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The concept of rapport and how it may be used in creating a positive lea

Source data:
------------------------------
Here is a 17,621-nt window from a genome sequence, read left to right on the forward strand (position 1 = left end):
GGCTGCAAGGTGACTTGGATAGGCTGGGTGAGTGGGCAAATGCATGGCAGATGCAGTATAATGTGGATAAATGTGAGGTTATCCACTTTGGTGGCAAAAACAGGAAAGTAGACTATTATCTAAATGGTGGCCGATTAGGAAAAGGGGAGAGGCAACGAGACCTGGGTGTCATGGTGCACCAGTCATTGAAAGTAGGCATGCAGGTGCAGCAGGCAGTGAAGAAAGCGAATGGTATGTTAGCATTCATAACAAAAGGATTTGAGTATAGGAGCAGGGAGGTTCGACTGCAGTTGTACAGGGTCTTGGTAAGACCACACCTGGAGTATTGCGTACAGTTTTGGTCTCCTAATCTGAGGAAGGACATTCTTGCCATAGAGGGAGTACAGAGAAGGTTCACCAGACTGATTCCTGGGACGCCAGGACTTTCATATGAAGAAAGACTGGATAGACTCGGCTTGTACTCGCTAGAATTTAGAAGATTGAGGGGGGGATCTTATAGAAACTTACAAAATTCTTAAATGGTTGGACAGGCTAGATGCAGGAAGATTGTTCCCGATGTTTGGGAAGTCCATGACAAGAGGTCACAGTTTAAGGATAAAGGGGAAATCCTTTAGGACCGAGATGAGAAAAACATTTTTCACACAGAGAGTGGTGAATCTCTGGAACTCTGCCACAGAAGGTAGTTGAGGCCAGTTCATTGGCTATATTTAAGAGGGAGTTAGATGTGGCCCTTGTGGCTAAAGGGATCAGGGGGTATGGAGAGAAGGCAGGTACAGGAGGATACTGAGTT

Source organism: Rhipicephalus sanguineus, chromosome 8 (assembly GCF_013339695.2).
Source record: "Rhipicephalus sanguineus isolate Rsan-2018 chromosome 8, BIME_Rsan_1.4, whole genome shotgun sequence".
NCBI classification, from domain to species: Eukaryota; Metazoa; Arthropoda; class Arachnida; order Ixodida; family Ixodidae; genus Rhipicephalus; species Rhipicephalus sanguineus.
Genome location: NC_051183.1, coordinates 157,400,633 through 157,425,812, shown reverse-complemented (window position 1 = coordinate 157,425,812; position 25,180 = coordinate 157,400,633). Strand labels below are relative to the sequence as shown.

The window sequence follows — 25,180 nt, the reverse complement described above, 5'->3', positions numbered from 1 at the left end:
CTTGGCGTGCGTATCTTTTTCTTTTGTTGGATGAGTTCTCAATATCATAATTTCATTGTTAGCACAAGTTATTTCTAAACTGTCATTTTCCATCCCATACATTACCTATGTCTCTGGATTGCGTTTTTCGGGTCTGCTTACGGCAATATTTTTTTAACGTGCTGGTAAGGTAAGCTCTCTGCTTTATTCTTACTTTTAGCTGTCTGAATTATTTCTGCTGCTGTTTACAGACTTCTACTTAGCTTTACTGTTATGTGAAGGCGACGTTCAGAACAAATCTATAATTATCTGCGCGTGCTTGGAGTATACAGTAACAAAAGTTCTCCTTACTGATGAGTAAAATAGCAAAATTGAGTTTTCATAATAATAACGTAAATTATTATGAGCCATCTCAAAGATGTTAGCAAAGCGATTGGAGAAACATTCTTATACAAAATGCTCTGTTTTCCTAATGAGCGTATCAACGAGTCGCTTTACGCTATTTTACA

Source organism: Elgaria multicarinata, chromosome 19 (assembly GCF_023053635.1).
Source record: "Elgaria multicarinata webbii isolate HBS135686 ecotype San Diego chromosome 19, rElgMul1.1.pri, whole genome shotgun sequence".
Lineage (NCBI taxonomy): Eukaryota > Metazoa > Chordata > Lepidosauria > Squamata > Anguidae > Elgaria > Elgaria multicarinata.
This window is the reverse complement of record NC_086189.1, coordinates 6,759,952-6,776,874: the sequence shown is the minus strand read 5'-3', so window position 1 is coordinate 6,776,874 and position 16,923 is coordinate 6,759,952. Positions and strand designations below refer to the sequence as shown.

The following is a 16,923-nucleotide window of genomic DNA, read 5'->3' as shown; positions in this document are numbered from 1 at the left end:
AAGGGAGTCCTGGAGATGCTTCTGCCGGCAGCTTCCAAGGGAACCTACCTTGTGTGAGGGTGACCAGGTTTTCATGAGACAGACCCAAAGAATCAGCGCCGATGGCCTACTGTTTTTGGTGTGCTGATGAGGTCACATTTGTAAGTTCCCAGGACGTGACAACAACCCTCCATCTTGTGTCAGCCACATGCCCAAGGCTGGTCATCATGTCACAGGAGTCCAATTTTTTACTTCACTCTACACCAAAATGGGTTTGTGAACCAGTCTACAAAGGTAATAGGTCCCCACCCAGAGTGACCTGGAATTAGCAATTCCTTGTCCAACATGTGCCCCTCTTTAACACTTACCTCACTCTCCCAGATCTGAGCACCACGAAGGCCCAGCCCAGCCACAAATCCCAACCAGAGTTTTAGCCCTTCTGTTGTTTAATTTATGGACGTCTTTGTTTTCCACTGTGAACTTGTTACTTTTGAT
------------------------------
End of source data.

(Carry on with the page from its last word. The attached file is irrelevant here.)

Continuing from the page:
The concept of rapport and how it may be used in creating a positive learning environment. 1.2. answer the following questions: a. How do these ideas about rapport-building fit into your Medical collage and cultural context? b. How do you approach building rapport among your students in medical collage? c. What rapport-building techniques have you found most effective? Are you aware of any rapport-building techniques that are specific or lend themselves well to your discipline? If so, what are they? d. What are the challenges involved in building rapport? 1.3. Notes: Total 500 Words with Reference 1.4. Material to used as reference in writing assay : Building Rapport with Your Students Maryellen Weimer, PhD Rapport, defined as “the ability to maintain harmonious relationships based on affinity” (a definition cited in the article referenced below), is more colloquially thought of as what happens when two people “click”—they connect, interact well, and respond to each other favorably. Often it happens when two people are very much alike or have lots in common. That’s one of the reasons it isn’t always easy for professors to establish rapport with students—sometimes there’s a big age difference; others times it’s having few (if any) shared interests. However, there are good reasons for faculty to work on establishing rapport with students. The article referenced below lists outcomes, all established by research, that result when rapport is established. Here’s a selection from the larger list that does seem particularly relevant and that is supported by some research involving teachers and students. Higher motivation—When students feel rapport with their teachers and feel that their teacher’s personalities are something like their own, motivation is higher. Increased comfort—When there is rapport, students tend to answer more freely and with a greater degree of frankness. Increased quality—In a degree program, when students feel rapport with faculty, their perceptions of the quality of that program increase. Satisfaction—Rapport leads to satisfaction—supported by much research, including research done in classrooms. When students report having rapport with the instructor, their satisfaction with the course increases. Enhanced communication—As rapport grows, so does understanding and comprehension. Teachers and students understand each other better when there is rapport between them. Trust—Sometimes trust is necessary for rapport to develop. But trust can also be an outcome. Once rapport has been established, trust between parties grows. Rapport does not result in learning, but it certainly helps to create conditions conducive to learning—things like higher motivation, increased comfort, and enhanced communication. Teaching doesn’t always result in learning either, but, like rapport, it is one of those factors that can contribute positively to learning. Five factors for building rapport The researchers in this article queried business faculty about their perceptions of rapport—what must a teacher do to establish it with students? Five factors appeared almost twice as often as others. Respect. Teachers and students must show respect for each other, for the learning process, and for the institution where it is occurring. Approachability. Students have to feel comfortable coming to faculty and faculty must be willing to speak with students, after class, during office hours, via email, on campus. Open communication. Faculty must be honest. There needs to be consistency between what faculty say and what they do. Caring. Faculty must care about students; they must see and respond to them as individuals. They also need to care about learning and show that they want students to learn the material. Positive attitude. Faculty should have a sense of humor and be open to points of view other than their own. Rapport is not something developed by announcement. Rapport is developed by actions—it results from things teachers do. The good news, as demonstrated by the content of this article, is that we know empirically what teachers can do to establish rapport. The even better news is that the actions required aren’t all that difficult to execute. Reference: Granitz, N. A., Koernig, S. K., and Harich, K. R. (2009). Now it’s personal: Antecedents and outcomes of rapport between business faculty and their students. Journal of Marketing Education, 31 (1), 52-65. When it comes to connecting with students, good relat​‌‍‍‍‌‍‍‌‍‌‌‍‍‍‌‍‌‌‌‍​ionships and good rapport go hand in hand. The desired rapport develops when faculty are friendly, approachable, respectful, and caring toward students. And how do students respond to professors who’ve established good rapport? They “like” those professors, and that’s the point at which some of us experience a bit of nervous twitching. If students like us, does that mean they learn more? Does education hinge on the popularity of the professor? The ethical ground feels stronger if what students learn and take from their educational experiences results from actions that support learning. And that circles us right back to rapport and the powerful role it plays in determining how students respond to the content in our courses, their daily attendance, and the study time they devote to what we’re teaching. Student commitment to a course increases if rapport with the instructor is good. So, be nice, chat with students, and show that you love teaching. If that still rankles, it probably should. Research on rapport shows that it’s not just about teacher characteristics (Wilson and Ryan, 2013). Yes, they matter but so do student perceptions of their own involvement with the course and their feelings about it. Does the instructor encourage students’ questions and welcome their comments?